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Journal of Cancer Survivorship

, Volume 13, Issue 2, pp 269–281 | Cite as

Reproductive outcomes following treatment for a gynecological cancer diagnosis: a systematic review

  • Brigitte Gerstl
  • Elizabeth Sullivan
  • Marcus Vallejo
  • Jana Koch
  • Maximilian Johnson
  • Handan Wand
  • Kate Webber
  • Angela Ives
  • Antoinette AnazodoEmail author
Review

Abstract

Purpose

Fertility treatments are available for women diagnosed with a gynecological malignancy, which is important for women who desire a biological family subsequent to treatment. The objective of this study was to report reproductive outcomes following fertility-sparing treatment for a gynaecological cancer.

Methods

Electronic databases were searched to identify studies that reported on reproductive outcomes after treatment for a gynecological malignancy.

Results

In total, 77 studies were included which reported on reproductive outcomes after treatment for cervical cancer, endometrial cancer, gestational trophoblastic disease, and ovarian cancer. The main treatments included vaginal or abdominal radical trachelectomy, progestin therapy, salpingo-oophorectomy, and chemotherapy. The mean age at diagnosis for the study population and at birth were 30.5 years and 30.3 years, respectively. There were 4749 pregnancies (42%) reported for the included studies, with a miscarriage rate of 15% and a medical termination rate of 5%. The live birth rate was 74% with a 10% preterm rate.

Implications for Cancer Survivors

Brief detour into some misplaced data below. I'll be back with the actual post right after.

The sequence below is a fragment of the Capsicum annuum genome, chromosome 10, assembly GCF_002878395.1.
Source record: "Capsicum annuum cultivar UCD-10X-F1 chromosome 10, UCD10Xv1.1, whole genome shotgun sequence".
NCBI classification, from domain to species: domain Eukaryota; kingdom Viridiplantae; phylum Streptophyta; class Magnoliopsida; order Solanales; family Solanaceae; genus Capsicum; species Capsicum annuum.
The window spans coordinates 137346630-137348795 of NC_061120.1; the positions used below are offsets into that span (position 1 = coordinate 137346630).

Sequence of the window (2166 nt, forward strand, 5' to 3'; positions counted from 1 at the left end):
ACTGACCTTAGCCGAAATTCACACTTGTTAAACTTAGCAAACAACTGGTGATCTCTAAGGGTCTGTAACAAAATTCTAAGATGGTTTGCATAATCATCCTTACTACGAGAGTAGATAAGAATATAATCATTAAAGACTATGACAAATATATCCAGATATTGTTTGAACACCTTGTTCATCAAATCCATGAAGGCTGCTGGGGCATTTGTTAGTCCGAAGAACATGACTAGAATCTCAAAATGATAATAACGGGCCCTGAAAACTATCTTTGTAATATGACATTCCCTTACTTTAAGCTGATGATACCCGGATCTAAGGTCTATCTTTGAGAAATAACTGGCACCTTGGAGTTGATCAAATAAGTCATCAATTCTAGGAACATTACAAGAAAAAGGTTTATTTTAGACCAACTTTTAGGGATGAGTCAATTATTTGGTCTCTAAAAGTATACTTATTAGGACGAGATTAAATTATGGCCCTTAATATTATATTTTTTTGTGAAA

Patients should be offered timely discussions, information, and counseling regarding the impact of gynecological cancer treatment on a patient’s fertility. Furthermore, fertility-sparing strategies and fertility preservation should be discussed prior to starting treatment.

Keywords

Gynecological neoplasms Survivors Pregnancy Oncofertility Systematic review 

Notes

Compliance with ethical standards

Conflict of interest

The authors declare that they have no conflict of interest.

Statement of human rights and the welfare of animals

This article does not contain any studies with human participants or animals performed by any of the authors. The current study was a systematic review of existing studies that did not involve collection of new data.

Informed consent

The current study was a review of existing studies that did not involve collection of new patient data; hence, informed consent was not obtained from individual participants for the purpose of this manuscript.

Editorial independence

The authors are editorially independent of any funding sources. The views and interests of the funding sources have not influenced the conclusions reported in this document.

Ethical approval

This article is a systematic review of scholarly literature and did not require involvement of human participants.

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Copyright information

© Crown 2019

Authors and Affiliations

  • Brigitte Gerstl
    • 1
    • 2
  • Elizabeth Sullivan
    • 3
  • Marcus Vallejo
    • 2
  • Jana Koch
    • 4
  • Maximilian Johnson
    • 5
  • Handan Wand
    • 1
  • Kate Webber
    • 6
    • 7
  • Angela Ives
    • 8
  • Antoinette Anazodo
    • 2
    • 6
    • 9
    Email author
  1. 1.Department of Biostatistics, The Kirby InstituteUniversity of New South WalesSydneyAustralia
  2. 2.Kids Cancer CentreSydney Children’s HospitalSydneyAustralia
  3. 3.Australian Centre for Public Health and Population Health Research, Faculty of HealthUniversity of Technology SydneySydneyAustralia
  4. 4.Department of EpidemiologyTechnical University of MunichMunichGermany
  5. 5.Brighton and Sussex Medical SchoolRoyal Sussex County HospitalBrightonUK
  6. 6.Nelune Comprehensive Cancer CentrePrince of Wales HospitalSydneyAustralia
  7. 7.Prince of Wales Clinical SchoolUniversity of New South WalesSydneyAustralia
  8. 8.Cancer and Palliative Care Research and Evaluation UnitUniversity of Western AustraliaCrawleyAustralia
  9. 9.School of Women’s and Children’s Health, Discipline of PaediatricsUniversity of New South WalesSydneyAustralia

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